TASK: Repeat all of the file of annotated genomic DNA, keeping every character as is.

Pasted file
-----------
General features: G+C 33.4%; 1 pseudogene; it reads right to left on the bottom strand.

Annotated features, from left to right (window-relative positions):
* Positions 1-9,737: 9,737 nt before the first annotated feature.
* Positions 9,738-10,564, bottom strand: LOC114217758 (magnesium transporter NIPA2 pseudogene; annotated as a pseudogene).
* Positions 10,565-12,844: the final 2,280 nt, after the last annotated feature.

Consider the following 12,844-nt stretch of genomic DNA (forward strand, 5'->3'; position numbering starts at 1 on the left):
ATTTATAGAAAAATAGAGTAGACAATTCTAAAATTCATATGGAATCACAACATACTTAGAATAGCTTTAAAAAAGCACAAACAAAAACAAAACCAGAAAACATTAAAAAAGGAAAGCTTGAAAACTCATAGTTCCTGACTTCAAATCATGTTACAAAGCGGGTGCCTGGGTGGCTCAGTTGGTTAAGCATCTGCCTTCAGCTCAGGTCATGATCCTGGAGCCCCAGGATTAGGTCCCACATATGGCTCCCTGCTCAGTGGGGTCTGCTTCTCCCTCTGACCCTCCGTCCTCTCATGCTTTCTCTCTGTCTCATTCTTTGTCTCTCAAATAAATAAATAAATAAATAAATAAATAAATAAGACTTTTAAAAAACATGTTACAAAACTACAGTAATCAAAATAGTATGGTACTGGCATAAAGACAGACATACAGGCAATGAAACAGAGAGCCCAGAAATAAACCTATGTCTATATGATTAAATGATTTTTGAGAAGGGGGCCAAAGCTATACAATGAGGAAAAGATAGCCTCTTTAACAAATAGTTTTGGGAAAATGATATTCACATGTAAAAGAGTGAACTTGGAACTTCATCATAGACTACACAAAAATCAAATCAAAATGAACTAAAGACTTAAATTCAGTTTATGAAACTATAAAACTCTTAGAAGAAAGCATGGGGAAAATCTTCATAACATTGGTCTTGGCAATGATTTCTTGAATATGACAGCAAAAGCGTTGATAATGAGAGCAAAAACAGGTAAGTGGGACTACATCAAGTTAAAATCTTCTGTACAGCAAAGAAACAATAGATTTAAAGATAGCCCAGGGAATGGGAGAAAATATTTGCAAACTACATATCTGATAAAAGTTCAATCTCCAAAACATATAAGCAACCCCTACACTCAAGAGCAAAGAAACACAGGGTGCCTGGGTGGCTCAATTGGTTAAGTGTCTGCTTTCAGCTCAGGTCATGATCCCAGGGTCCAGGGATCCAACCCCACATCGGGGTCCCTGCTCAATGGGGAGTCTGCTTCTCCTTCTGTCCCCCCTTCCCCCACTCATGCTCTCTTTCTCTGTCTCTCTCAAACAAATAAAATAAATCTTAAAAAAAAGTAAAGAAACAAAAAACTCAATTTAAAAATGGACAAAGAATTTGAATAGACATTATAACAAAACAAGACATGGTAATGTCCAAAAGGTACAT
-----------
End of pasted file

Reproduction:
General features: G+C 33.4%; 1 pseudogene; it reads right to left on the bottom strand.

Annotated features, from left to right (window-relative positions):
* Positions 1-9,737: 9,737 nt before the first annotated feature.
* Positions 9,738-10,564, bottom strand: LOC114217758 (magnesium transporter NIPA2 pseudogene; annotated as a pseudogene).
* Positions 10,565-12,844: the final 2,280 nt, after the last annotated feature.

Consider the following 12,844-nt stretch of genomic DNA (forward strand, 5'->3'; position numbering starts at 1 on the left):
ATTTATAGAAAAATAGAGTAGACAATTCTAAAATTCATATGGAATCACAACATACTTAGAATAGCTTTAAAAAAGCACAAACAAAAACAAAACCAGAAAACATTAAAAAAGGAAAGCTTGAAAACTCATAGTTCCTGACTTCAAATCATGTTACAAAGCGGGTGCCTGGGTGGCTCAGTTGGTTAAGCATCTGCCTTCAGCTCAGGTCATGATCCTGGAGCCCCAGGATTAGGTCCCACATATGGCTCCCTGCTCAGTGGGGTCTGCTTCTCCCTCTGACCCTCCGTCCTCTCATGCTTTCTCTCTGTCTCATTCTTTGTCTCTCAAATAAATAAATAAATAAATAAATAAATAAATAAGACTTTTAAAAAACATGTTACAAAACTACAGTAATCAAAATAGTATGGTACTGGCATAAAGACAGACATACAGGCAATGAAACAGAGAGCCCAGAAATAAACCTATGTCTATATGATTAAATGATTTTTGAGAAGGGGGCCAAAGCTATACAATGAGGAAAAGATAGCCTCTTTAACAAATAGTTTTGGGAAAATGATATTCACATGTAAAAGAGTGAACTTGGAACTTCATCATAGACTACACAAAAATCAAATCAAAATGAACTAAAGACTTAAATTCAGTTTATGAAACTATAAAACTCTTAGAAGAAAGCATGGGGAAAATCTTCATAACATTGGTCTTGGCAATGATTTCTTGAATATGACAGCAAAAGCGTTGATAATGAGAGCAAAAACAGGTAAGTGGGACTACATCAAGTTAAAATCTTCTGTACAGCAAAGAAACAATAGATTTAAAGATAGCCCAGGGAATGGGAGAAAATATTTGCAAACTACATATCTGATAAAAGTTCAATCTCCAAAACATATAAGCAACCCCTACACTCAAGAGCAAAGAAACACAGGGTGCCTGGGTGGCTCAATTGGTTAAGTGTCTGCTTTCAGCTCAGGTCATGATCCCAGGGTCCAGGGATCCAACCCCACATCGGGGTCCCTGCTCAATGGGGAGTCTGCTTCTCCTTCTGTCCCCCCTTCCCCCACTCATGCTCTCTTTCTCTGTCTCTCTCAAACAAATAAAATAAATCTTAAAAAAAAGTAAAGAAACAAAAAACTCAATTTAAAAATGGACAAAGAATTTGAATAGACATTATAACAAAACAAGACATGGTAATGTCCAAAAGGTACAT